Each Sample and Comparative TPV was prepared according to the conventions described previously. Sample TPV's 17, 18, 19, 20, 21, and 22 were prepared in a single processing step. Each of the respective Sample TPVs were pelletized and solidified as described above. Each respective pelletized Sample TPV was placed into the feed throat of a ZE40A extruder and melt reprocessed without addition of further materials. Following of reprocessing, the TPV was extruded and ESR values were measured and the data is recorded in Tables 4 and 5. Tables 4 and 5 demonstrate that ESR was significantly improved in the sample TPVs relative to their respective comparative example TPVs.
The embodiments have been described, hereinabove. It will be apparent to those skilled in the art that the above methods and apparatuses may incorporate changes and modifications without departing from the general scope of this invention. It is intended to include all such modifications and alterations in so far as they come within the scope of the appended claims or the equivalents thereof.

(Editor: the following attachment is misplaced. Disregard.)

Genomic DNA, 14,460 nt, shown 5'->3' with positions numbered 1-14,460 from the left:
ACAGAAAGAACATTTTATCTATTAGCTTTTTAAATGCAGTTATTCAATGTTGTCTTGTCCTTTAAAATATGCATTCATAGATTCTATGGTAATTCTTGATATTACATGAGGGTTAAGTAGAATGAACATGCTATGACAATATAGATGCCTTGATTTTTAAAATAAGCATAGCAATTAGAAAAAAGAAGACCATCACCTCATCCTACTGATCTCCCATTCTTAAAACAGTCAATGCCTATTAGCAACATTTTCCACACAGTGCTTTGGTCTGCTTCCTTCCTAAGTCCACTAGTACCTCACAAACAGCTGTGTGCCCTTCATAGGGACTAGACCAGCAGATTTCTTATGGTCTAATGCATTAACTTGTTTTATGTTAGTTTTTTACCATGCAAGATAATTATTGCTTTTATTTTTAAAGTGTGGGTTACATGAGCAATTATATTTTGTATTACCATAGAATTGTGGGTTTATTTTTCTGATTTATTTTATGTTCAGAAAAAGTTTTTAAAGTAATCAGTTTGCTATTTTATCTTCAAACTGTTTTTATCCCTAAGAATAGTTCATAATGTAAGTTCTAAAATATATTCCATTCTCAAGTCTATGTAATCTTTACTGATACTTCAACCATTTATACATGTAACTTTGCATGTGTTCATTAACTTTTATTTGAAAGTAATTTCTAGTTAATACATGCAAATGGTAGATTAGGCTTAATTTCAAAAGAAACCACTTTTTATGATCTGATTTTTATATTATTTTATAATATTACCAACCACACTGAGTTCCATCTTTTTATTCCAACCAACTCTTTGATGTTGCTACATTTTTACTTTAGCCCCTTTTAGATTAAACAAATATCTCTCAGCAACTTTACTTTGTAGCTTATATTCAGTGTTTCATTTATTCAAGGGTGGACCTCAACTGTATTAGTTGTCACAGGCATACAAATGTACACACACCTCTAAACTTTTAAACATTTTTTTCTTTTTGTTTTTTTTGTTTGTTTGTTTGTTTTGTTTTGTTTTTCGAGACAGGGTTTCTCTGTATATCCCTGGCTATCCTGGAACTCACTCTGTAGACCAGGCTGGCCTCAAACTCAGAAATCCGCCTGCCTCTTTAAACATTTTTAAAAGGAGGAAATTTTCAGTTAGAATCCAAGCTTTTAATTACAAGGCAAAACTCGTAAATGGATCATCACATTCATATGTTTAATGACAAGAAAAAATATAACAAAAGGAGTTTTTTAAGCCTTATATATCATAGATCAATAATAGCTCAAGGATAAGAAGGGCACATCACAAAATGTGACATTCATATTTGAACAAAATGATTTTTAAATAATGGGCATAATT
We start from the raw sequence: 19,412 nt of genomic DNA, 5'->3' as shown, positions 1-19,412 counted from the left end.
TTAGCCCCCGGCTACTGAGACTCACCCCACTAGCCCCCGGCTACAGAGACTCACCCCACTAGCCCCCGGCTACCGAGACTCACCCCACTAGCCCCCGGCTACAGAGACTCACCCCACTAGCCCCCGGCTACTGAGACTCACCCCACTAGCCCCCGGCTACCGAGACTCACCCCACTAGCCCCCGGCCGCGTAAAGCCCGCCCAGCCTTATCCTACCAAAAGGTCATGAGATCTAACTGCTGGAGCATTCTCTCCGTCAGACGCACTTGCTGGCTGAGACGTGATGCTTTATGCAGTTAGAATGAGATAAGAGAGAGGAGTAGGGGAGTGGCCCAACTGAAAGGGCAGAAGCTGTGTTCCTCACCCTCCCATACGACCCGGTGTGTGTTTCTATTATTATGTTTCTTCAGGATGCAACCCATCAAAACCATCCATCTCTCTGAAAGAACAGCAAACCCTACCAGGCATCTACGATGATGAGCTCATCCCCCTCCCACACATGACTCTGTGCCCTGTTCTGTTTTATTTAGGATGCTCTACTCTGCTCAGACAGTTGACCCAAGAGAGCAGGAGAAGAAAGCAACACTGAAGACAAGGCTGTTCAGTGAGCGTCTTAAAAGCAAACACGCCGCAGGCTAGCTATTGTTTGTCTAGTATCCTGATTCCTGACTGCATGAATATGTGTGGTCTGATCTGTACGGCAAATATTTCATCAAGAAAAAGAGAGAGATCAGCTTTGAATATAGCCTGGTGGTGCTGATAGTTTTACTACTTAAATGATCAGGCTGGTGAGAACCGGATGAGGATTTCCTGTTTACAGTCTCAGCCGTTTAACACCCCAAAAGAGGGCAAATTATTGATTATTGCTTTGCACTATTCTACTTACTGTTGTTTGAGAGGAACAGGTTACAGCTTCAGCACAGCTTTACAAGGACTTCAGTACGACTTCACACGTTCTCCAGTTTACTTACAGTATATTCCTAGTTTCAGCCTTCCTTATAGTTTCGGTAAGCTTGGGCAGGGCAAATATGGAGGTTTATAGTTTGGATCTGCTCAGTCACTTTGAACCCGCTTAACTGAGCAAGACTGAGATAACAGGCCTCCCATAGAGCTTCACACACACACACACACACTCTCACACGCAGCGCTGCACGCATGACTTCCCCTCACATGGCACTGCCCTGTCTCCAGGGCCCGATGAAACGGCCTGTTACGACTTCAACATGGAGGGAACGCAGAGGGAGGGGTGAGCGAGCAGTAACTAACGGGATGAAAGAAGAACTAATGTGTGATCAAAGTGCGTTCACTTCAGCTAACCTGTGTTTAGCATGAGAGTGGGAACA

1. One aspect of the invention is to a method of forming a thermoplastic vulcanizate comprising the steps of: (A) forming a thermoplastic vulcanizate base, wherein the step of forming the thermoplastic vulcanizate base comprises the steps of: (1) placing an amount of an elastomer in a first chamber; (2) placing a first portion of a thermoplastic in the first chamber; (3) blending the elastomer and the first portion of the thermoplastic in the first chamber; (4) adding an amount of a curing agent to the first chamber; (5) blending the elastomer, the first portion of thermoplastic and the curing agent to at least partially cure the elastomer; (B) pelletizing the thermoplastic vulcanizate base; (C) solidifying the pelletized thermoplastic vulcanizate base; (D) placing an amount of the thermoplastic vulcanizate base into a second chamber; (E) melt shearing the thermoplastic vulcanizate base in the second chamber; and (F) extruding the thermoplastic vulcanizate from the second chamber.